Authorities say they're investigating a pipe bomb that was found and destroyed Monday night in downtown Springfield. The Illinois Secretary of State Bomb Squad neutralized the bomb after it was found on the sidewalk outside of Brewhaus pub, on Sixth and Washington Streets.
Once local police were on the scene, the bomb squad responded by identifying the object, then disabling it in a water cannon.
Archaeologists excavating near the McLean County Museum of History in Bloomington have unearthed part of the footprint of the 1836 courthouse where experts said Abraham Lincoln worked as an attorney.
The discovery happened Monday on the first day of two to three weeks of archaeological work before construction starts on a new entrance into a planned tourism center on the lower level of the history museum. Museum executive director Greg Koos says the find represents ``physical remains of an incredibly historical episode in McLean County.''
Officials at Chicago area rail transit agency Metra are being reprimanded for allowing workers to switch shifts without properly filling out paperwork. Illinois' inspector general says this practice could have led to fatigued conductors operating trains.
The so-called shift "swapping" created confusion at Metra, according to the office of the executive inspector general. In its three-year investigation, it concluded employees who were swapping shifts — usually to allow some to get a Saturday off — wouldn't fill out paperwork indicating they weren't working.
Two individuals are being fined for violating ethics rules in their capacities of running Illinois' two State Fairs. Both incidents involved free beer tickets.
The state's Executive Inspector General found John Rednour Jr., the former manager of the DuQuoin State Fair, guilty of soliciting free beer tickets from a vendor in 2012. According to a report, Rednour asked for "a roll or two" of beer tickets. The tickets were valued at $4 each, which would total $4,000 to $8,000, but the vendor did not comply.
Illinois has set its regulations for medical marijuana in the state. While, those who may benefit medically are looking forward to the substance becoming available, those who are interested in making money growing it and selling it are getting there ducks in a row. Kurt Erickson, Springfield Bureau Chief for Lee Enterprises newspapers has been covering the issue he joined a roundtable discussion with Bill Wheelhouse, Amanda Vinicky & Brian Mackey.
About two years ago, the University of Illinois Springfield had decided to make a new mandate for student housing. The rule entailed that both honor and traditional students must live on campus for their 1st and 2nd year of schooling. Even though the rule was made two years ago, the regulation was not implemented on campus, until now.
With the cost of housing along with more incoming students and their parents wanting to save money, could this requirement really be worth it in the long run?
The Illinois State Police graduated 37 state troopers today Friday, the last class the academy will graduate for a while. State police officials say they can't train more due to the state's budget.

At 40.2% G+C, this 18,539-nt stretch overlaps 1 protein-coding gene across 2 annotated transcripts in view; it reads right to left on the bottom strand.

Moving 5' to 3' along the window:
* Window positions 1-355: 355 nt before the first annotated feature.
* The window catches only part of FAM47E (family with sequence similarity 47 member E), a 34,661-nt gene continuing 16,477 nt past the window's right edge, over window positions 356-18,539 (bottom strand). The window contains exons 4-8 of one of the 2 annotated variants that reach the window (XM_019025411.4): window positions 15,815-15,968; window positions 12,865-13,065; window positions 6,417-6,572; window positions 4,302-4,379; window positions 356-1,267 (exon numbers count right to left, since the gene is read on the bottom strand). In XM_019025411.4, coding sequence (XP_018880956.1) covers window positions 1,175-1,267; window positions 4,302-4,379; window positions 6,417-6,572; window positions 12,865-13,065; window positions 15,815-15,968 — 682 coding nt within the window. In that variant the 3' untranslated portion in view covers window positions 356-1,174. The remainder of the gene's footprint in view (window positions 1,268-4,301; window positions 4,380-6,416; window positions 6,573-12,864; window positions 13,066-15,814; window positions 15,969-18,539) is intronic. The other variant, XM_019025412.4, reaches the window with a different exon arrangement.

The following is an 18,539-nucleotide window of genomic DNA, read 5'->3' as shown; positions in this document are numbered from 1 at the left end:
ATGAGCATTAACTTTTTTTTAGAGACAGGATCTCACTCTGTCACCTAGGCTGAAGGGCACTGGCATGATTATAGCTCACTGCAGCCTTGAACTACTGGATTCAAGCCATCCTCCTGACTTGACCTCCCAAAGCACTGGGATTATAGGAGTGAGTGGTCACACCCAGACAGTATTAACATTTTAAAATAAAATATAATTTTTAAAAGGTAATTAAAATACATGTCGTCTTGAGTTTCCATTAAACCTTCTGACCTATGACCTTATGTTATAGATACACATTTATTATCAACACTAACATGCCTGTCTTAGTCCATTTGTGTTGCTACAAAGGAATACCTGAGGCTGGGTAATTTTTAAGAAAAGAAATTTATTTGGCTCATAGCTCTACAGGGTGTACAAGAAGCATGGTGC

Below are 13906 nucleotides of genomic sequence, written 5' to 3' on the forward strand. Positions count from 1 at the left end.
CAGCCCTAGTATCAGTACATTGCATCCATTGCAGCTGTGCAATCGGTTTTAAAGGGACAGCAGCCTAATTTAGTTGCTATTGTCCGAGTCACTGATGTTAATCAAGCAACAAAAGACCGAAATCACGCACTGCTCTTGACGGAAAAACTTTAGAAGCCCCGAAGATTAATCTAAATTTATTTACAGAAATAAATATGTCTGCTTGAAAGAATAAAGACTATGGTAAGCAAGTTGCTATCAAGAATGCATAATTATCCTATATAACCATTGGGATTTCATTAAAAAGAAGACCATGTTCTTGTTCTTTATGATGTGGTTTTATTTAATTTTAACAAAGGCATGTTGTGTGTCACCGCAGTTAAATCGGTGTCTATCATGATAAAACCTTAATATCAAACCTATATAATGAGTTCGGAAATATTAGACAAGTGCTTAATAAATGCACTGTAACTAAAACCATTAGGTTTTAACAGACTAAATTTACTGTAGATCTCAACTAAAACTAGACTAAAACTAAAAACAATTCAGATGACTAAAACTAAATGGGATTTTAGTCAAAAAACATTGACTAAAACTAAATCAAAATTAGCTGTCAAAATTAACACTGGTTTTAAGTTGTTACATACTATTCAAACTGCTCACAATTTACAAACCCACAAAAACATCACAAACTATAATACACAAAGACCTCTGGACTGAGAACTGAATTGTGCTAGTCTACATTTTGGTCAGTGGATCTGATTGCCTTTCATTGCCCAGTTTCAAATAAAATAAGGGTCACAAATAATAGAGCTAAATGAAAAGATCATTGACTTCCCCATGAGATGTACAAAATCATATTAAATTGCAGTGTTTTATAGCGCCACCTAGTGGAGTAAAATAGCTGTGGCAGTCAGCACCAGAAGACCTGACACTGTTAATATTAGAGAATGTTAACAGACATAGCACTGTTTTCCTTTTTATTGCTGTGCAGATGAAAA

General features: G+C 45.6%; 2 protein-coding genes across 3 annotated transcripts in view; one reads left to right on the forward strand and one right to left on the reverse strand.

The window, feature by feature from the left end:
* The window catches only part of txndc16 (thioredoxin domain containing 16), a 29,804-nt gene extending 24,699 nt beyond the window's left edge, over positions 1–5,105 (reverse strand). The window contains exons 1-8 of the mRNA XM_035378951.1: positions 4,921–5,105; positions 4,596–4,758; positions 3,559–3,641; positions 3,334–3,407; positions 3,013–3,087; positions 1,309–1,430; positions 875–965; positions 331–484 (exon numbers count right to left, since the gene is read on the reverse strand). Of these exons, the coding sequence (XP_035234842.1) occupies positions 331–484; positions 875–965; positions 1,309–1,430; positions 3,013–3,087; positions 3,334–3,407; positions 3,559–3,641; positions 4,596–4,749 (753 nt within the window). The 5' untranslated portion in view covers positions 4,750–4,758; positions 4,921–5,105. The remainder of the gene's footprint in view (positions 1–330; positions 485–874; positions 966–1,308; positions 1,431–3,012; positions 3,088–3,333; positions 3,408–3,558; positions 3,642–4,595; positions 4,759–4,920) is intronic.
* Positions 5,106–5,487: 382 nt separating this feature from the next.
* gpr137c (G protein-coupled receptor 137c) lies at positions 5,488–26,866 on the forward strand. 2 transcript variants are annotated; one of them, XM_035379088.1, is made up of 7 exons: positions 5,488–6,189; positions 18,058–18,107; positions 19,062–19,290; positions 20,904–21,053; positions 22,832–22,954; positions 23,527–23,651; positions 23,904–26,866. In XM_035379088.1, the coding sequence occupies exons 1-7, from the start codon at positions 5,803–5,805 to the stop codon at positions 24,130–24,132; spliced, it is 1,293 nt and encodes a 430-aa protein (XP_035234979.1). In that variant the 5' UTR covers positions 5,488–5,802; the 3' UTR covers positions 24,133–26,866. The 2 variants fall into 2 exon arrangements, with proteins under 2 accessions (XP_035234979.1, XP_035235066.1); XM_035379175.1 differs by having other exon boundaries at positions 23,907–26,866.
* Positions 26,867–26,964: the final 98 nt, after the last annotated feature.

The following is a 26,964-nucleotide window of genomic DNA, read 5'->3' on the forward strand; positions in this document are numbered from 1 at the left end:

The 37 cadets took their oath in the auditorium of the Illinois State Police Academy in Springfield — in the last graduation ceremony it'll see in a while. This class was the fifth to graduate in a year.
A new group had been scheduled to begin the 27-week training on June 15; instead the session never started.
Boys in a holding area at a Border Protection center in Nogales, Ariz. Generally, minors are put into deportation proceedings and given a "Notice To Appear" in immigration court, but they have permission to stay in the country while the U.S. decides their fate.
Federal officials say 305 unaccompanied children caught at the U.S.-Mexico border were placed with Illinois sponsors this year, but officials say hundreds more could be at shelters.
The country faces a sharp rise in unaccompanied minors. They're placed at government shelters and then released to sponsors as they go through deportation proceedings. Often, sponsors are family members. The Chicago-based Heartland Alliance contracts with the federal government for area shelters and legal services. The group doesn't make shelter locations public for safety reasons.
This week's topics include the Illinois Inspector General's investigation into possible political hiring at the Illinois Department of Transportation. Also, an overview of the state's rules and regulations regarding medical marijuana.
Attorney Michael Shakman's lawsuit accuses Gov. Pat Quinn's administration of political hiring at the Illinois Department of Transportation, which until late June was headed by Anne Schneider. In this photo, taken in April, Schneider is introducing a state roads plan with Quinn by her side.
Illinois State Police say a driver was robbed on Interstate 55 near Litchfield by men who impersonated police officers.
According to the Belleville News-Democrat the man told police he was pulled over around 10 p.m. Tuesday by a sports utility vehicle with a flashing red light on its dashboard.